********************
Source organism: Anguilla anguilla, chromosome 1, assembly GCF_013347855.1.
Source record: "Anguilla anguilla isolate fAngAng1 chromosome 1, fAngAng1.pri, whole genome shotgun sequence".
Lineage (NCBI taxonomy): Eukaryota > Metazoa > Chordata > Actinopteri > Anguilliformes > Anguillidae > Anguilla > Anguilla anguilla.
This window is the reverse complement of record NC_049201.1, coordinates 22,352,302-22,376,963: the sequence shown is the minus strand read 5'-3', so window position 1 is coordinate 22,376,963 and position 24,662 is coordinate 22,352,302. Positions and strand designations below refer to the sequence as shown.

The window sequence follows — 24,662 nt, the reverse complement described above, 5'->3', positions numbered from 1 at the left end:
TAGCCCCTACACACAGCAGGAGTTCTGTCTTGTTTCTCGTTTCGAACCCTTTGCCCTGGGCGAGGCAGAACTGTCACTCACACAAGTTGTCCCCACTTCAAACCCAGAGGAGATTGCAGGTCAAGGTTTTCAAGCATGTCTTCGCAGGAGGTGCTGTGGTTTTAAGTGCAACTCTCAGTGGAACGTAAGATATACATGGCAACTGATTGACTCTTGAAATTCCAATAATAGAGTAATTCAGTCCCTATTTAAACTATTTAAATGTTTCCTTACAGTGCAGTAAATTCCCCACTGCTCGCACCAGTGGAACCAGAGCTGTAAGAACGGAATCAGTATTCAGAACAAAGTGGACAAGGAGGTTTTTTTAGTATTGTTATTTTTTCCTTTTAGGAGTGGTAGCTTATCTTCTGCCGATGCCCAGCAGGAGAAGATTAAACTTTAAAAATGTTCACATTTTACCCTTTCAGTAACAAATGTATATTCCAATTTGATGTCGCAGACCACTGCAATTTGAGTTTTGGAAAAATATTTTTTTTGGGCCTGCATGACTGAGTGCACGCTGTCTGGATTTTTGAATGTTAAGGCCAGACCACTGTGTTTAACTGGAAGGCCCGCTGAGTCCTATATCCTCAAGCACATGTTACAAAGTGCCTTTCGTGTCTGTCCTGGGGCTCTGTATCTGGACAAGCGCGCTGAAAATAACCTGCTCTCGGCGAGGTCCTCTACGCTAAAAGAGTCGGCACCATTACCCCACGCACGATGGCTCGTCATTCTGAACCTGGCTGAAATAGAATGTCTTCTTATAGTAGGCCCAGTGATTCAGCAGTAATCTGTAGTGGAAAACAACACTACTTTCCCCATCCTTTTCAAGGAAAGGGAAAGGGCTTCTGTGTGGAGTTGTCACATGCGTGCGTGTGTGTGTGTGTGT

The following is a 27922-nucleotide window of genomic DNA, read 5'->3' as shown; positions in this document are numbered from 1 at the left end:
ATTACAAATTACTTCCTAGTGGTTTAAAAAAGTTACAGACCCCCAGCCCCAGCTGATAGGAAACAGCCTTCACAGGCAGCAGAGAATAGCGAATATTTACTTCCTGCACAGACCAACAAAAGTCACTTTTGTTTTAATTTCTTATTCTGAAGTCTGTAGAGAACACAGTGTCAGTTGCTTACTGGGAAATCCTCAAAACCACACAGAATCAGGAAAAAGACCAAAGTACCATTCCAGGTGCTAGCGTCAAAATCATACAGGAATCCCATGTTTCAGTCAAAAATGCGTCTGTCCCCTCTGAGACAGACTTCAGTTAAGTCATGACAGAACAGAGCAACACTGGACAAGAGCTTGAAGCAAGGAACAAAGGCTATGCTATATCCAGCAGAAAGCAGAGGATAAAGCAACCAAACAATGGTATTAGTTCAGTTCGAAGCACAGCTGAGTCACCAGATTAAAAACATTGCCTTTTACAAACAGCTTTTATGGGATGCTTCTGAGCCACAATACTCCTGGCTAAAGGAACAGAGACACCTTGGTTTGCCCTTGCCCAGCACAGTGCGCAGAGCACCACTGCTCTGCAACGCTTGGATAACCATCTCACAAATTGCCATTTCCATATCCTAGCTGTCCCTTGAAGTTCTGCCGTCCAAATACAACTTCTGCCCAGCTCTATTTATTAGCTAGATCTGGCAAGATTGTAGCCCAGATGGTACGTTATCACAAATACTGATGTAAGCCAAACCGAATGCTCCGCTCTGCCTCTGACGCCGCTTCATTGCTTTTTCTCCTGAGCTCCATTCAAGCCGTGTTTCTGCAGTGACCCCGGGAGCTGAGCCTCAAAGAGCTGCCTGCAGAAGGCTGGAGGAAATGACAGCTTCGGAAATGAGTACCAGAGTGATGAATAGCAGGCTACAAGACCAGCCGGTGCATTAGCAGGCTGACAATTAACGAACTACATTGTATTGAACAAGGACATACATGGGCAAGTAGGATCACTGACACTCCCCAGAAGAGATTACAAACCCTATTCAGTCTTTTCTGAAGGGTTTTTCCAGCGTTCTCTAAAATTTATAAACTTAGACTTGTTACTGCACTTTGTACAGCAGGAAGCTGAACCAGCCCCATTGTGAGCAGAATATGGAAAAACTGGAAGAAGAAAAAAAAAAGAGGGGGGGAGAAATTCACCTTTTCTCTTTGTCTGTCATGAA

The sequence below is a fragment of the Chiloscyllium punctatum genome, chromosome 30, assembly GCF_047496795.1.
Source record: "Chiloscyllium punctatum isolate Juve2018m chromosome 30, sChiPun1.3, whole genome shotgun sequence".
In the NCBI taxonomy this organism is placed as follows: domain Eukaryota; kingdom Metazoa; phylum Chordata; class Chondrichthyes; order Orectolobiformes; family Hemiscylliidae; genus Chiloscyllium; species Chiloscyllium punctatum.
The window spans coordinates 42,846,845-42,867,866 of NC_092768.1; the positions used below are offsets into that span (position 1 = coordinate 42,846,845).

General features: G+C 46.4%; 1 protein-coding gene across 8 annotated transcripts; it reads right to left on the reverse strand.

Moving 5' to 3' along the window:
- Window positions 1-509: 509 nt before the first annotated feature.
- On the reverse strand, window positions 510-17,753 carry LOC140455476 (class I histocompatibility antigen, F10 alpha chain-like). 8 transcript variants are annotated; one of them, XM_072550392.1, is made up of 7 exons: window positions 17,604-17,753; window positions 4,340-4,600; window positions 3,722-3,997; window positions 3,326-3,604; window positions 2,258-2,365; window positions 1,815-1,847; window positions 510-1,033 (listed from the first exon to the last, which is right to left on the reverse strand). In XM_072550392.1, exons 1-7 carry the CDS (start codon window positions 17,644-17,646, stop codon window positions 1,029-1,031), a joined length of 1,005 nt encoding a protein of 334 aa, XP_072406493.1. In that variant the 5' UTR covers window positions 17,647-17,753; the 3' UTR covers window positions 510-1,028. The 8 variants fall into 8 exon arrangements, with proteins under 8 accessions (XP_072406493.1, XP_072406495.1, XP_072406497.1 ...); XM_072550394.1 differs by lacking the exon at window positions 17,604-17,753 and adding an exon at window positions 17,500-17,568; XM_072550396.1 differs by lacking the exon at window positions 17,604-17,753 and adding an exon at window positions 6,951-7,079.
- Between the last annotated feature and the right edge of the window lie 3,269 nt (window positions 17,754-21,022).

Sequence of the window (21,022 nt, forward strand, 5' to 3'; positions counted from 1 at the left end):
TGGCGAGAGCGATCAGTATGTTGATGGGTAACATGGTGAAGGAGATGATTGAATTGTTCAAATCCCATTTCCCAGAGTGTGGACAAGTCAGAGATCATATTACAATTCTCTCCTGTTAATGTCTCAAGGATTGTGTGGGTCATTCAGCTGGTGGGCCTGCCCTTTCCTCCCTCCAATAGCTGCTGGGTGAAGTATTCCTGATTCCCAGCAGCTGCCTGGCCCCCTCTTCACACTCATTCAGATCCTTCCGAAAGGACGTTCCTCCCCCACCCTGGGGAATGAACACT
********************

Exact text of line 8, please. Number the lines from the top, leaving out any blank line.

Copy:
ATTACAAATTACTTCCTAGTGGTTTAAAAAAGTTACAGACCCCCAGCCCCAGCTGATAGGAAACAGCCTTCACAGGCAGCAGAGAATAGCGAATATTTACTTCCTGCACAGACCAACAAAAGTCACTTTTGTTTTAATTTCTTATTCTGAAGTCTGTAGAGAACACAGTGTCAGTTGCTTACTGGGAAATCCTCAAAACCACACAGAATCAGGAAAAAGACCAAAGTACCATTCCAGGTGCTAGCGTCAAAATCATACAGGAATCCCATGTTTCAGTCAAAAATGCGTCTGTCCCCTCTGAGACAGACTTCAGTTAAGTCATGACAGAACAGAGCAACACTGGACAAGAGCTTGAAGCAAGGAACAAAGGCTATGCTATATCCAGCAGAAAGCAGAGGATAAAGCAACCAAACAATGGTATTAGTTCAGTTCGAAGCACAGCTGAGTCACCAGATTAAAAACATTGCCTTTTACAAACAGCTTTTATGGGATGCTTCTGAGCCACAATACTCCTGGCTAAAGGAACAGAGACACCTTGGTTTGCCCTTGCCCAGCACAGTGCGCAGAGCACCACTGCTCTGCAACGCTTGGATAACCATCTCACAAATTGCCATTTCCATATCCTAGCTGTCCCTTGAAGTTCTGCCGTCCAAATACAACTTCTGCCCAGCTCTATTTATTAGCTAGATCTGGCAAGATTGTAGCCCAGATGGTACGTTATCACAAATACTGATGTAAGCCAAACCGAATGCTCCGCTCTGCCTCTGACGCCGCTTCATTGCTTTTTCTCCTGAGCTCCATTCAAGCCGTGTTTCTGCAGTGACCCCGGGAGCTGAGCCTCAAAGAGCTGCCTGCAGAAGGCTGGAGGAAATGACAGCTTCGGAAATGAGTACCAGAGTGATGAATAGCAGGCTACAAGACCAGCCGGTGCATTAGCAGGCTGACAATTAACGAACTACATTGTATTGAACAAGGACATACATGGGCAAGTAGGATCACTGACACTCCCCAGAAGAGATTACAAACCCTATTCAGTCTTTTCTGAAGGGTTTTTCCAGCGTTCTCTAAAATTTATAAACTTAGACTTGTTACTGCACTTTGTACAGCAGGAAGCTGAACCAGCCCCATTGTGAGCAGAATATGGAAAAACTGGAAGAAGAAAAAAAAAAGAGGGGGGGAGAAATTCACCTTTTCTCTTTGTCTGTCATGAA